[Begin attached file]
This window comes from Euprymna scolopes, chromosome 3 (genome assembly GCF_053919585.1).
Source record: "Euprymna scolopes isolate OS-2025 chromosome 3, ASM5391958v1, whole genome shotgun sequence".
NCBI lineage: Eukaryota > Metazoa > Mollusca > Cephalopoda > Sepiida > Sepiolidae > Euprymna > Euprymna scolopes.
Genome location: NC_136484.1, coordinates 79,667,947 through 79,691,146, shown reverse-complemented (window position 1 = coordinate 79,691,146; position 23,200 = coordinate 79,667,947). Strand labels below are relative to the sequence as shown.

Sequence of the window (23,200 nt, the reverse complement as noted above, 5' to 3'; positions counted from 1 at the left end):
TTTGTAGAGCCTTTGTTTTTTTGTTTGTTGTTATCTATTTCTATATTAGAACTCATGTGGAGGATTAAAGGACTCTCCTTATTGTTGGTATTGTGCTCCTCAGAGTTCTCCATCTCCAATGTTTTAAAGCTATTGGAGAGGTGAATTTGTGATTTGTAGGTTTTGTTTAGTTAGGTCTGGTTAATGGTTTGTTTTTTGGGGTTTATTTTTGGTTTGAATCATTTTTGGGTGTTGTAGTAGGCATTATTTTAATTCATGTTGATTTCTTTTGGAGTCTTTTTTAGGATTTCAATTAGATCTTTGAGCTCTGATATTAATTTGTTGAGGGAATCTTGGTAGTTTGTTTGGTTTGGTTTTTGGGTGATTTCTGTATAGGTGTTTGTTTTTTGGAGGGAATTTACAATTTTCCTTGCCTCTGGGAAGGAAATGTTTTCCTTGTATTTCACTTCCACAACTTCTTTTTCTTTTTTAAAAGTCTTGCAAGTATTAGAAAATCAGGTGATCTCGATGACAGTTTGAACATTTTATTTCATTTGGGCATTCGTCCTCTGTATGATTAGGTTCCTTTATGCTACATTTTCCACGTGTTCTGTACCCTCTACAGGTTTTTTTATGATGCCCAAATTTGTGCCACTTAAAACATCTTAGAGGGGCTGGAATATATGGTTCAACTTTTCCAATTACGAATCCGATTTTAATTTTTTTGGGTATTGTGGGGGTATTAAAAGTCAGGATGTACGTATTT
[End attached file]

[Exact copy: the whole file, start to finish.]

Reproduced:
This window comes from Euprymna scolopes, chromosome 3 (genome assembly GCF_053919585.1).
Source record: "Euprymna scolopes isolate OS-2025 chromosome 3, ASM5391958v1, whole genome shotgun sequence".
NCBI lineage: Eukaryota > Metazoa > Mollusca > Cephalopoda > Sepiida > Sepiolidae > Euprymna > Euprymna scolopes.
Genome location: NC_136484.1, coordinates 79,667,947 through 79,691,146, shown reverse-complemented (window position 1 = coordinate 79,691,146; position 23,200 = coordinate 79,667,947). Strand labels below are relative to the sequence as shown.

Sequence of the window (23,200 nt, the reverse complement as noted above, 5' to 3'; positions counted from 1 at the left end):
TTTGTAGAGCCTTTGTTTTTTTGTTTGTTGTTATCTATTTCTATATTAGAACTCATGTGGAGGATTAAAGGACTCTCCTTATTGTTGGTATTGTGCTCCTCAGAGTTCTCCATCTCCAATGTTTTAAAGCTATTGGAGAGGTGAATTTGTGATTTGTAGGTTTTGTTTAGTTAGGTCTGGTTAATGGTTTGTTTTTTGGGGTTTATTTTTGGTTTGAATCATTTTTGGGTGTTGTAGTAGGCATTATTTTAATTCATGTTGATTTCTTTTGGAGTCTTTTTTAGGATTTCAATTAGATCTTTGAGCTCTGATATTAATTTGTTGAGGGAATCTTGGTAGTTTGTTTGGTTTGGTTTTTGGGTGATTTCTGTATAGGTGTTTGTTTTTTGGAGGGAATTTACAATTTTCCTTGCCTCTGGGAAGGAAATGTTTTCCTTGTATTTCACTTCCACAACTTCTTTTTCTTTTTTAAAAGTCTTGCAAGTATTAGAAAATCAGGTGATCTCGATGACAGTTTGAACATTTTATTTCATTTGGGCATTCGTCCTCTGTATGATTAGGTTCCTTTATGCTACATTTTCCACGTGTTCTGTACCCTCTACAGGTTTTTTTATGATGCCCAAATTTGTGCCACTTAAAACATCTTAGAGGGGCTGGAATATATGGTTCAACTTTTCCAATTACGAATCCGATTTTAATTTTTTTGGGTATTGTGGGGGTATTAAAAGTCAGGATGTACGTATTT